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Google Japan’s bizarre new keyboard can also catch (literal) bugs

Japan delights us with products like the Pen Pineapple Apple Pen and the Iyashi Octopus Sucker Massager. Google captivates us with joyful products such as Gmail and Pixel phones. So, what happens when you combine Japan with Google? Simple. You get a Gboard bug catcher, of course.

Meet the playful concept for a keyboard from Google Japan. The Gboard stick is a long and thin ruler-like device with alphabetical keys running down its length, to which a net can be attached at the end.

A man holds a gboard with a net at the end while a young boy stands next to him
image: Google Japan

It’s clearly a joke from Google — perhaps trying to make up for its merciless shuttering of Stadia over the weekend), and even its URL is sprightly and very Google-y. (

There’s a catch to this entire concept. You have to make it yourself. It requires a 3D printer and a working knowledge of the Japanese language … and culture. For example, the specifications given by Google Japan for the Gboard stick include such accurate pieces of information as “It is wide enough for a cat to walk across” and is strong enough to carry “three T-shirts when supported at both ends.”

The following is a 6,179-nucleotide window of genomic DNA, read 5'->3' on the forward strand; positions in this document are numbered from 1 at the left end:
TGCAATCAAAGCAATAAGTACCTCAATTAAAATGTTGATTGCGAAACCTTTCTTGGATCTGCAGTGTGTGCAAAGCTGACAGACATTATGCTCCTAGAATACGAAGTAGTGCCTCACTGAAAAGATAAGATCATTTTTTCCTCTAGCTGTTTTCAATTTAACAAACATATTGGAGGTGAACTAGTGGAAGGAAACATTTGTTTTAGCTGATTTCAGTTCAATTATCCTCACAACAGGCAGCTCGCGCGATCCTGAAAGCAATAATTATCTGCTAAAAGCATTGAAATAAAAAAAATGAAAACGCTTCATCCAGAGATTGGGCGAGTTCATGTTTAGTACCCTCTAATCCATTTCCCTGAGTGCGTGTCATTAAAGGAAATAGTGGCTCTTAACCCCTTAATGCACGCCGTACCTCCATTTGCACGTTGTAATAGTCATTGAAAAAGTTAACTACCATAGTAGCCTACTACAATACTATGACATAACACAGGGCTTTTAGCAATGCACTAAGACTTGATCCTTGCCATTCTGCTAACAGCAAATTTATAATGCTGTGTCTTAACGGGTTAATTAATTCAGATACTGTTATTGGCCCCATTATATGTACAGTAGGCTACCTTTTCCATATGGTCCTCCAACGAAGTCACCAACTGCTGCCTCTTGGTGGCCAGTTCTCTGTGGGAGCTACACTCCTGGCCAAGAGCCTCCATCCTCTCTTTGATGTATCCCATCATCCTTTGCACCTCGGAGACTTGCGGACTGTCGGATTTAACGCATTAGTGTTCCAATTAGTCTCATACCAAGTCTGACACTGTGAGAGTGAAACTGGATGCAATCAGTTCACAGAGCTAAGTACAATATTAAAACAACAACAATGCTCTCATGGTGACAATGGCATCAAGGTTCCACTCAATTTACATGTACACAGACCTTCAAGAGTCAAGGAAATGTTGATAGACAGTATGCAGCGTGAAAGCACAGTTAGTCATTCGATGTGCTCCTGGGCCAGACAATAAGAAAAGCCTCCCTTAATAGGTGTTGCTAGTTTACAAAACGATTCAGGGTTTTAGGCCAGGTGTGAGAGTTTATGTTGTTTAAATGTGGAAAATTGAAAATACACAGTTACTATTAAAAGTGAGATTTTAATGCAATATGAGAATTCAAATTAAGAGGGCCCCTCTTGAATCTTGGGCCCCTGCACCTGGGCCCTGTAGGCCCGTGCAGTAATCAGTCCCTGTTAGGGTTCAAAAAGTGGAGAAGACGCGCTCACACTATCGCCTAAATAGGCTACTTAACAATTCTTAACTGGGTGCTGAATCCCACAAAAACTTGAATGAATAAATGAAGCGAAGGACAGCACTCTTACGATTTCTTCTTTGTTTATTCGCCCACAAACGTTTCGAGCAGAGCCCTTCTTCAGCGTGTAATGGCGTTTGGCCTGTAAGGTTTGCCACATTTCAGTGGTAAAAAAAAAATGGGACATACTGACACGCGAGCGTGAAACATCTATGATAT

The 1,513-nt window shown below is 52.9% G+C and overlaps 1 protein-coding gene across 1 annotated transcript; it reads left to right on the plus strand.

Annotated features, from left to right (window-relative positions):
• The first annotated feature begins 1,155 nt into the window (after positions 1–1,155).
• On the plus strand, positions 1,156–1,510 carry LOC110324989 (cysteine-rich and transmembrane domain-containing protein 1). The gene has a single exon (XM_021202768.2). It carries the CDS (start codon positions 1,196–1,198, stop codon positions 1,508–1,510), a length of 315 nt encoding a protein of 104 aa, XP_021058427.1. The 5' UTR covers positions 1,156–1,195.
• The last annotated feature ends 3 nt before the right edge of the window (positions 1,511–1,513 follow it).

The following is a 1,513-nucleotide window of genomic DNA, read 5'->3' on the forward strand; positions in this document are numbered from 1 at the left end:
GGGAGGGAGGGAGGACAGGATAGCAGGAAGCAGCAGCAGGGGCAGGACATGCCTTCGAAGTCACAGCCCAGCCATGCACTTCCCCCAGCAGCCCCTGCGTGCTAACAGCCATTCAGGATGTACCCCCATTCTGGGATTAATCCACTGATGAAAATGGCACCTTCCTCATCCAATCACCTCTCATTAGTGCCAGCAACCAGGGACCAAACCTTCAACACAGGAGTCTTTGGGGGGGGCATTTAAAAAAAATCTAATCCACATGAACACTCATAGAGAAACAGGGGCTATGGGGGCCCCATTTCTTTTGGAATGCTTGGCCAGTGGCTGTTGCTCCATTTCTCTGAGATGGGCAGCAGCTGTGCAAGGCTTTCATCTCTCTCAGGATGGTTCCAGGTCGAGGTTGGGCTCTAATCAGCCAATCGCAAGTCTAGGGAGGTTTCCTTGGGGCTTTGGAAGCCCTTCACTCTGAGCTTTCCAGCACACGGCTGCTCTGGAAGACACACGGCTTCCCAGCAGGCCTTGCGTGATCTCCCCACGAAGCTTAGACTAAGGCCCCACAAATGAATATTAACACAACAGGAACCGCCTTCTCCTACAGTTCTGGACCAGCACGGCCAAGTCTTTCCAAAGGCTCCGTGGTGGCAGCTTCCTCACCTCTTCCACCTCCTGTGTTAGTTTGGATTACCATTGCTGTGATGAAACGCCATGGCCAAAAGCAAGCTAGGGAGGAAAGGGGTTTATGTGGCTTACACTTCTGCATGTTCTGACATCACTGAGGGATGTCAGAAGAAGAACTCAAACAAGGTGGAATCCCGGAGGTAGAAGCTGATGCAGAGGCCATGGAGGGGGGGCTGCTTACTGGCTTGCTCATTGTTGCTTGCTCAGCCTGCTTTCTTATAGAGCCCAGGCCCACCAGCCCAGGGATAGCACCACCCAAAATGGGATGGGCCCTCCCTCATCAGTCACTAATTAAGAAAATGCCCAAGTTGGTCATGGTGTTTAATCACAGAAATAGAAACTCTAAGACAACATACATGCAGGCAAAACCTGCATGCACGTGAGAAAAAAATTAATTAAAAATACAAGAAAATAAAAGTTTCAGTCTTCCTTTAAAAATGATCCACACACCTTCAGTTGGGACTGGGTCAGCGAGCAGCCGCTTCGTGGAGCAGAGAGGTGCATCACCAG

The actual keyboard is 65 inches long, or 165cm. The keys are arranged in QWERTY format although this can be changed to ASCII code layout if needed. The keyboard can be used as a ruler or hiking pole, or you can sling a net to the end of it and catch bugs, which is what Google Japan is super hyped about, judging by the website. The site also mentions the ability for two people to sit by side and use the keyboard at the same time as a piano.

Gboard 棒バージョン

This isn’t Google Japan’s first foray into whimsical keyboard design. The company released the yunomi, a Gboard teacup, back in October of 2021. It’s a teacup covered in kanji keyboard keys. No more spilling tea on your keyboard.

If you’re ever tired of mechanical keyboards or you’ve ever thought to yourself “Man, keyboards are getting so boring,” take a moment to look across the Pacific, to the great nation of Japan, where neck wrinkle irons and keyboard bug catchers are born.

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Nathan Drescher
Nathan Drescher is a freelance journalist and writer from Ottawa, Canada. He's been writing about technology from around the…
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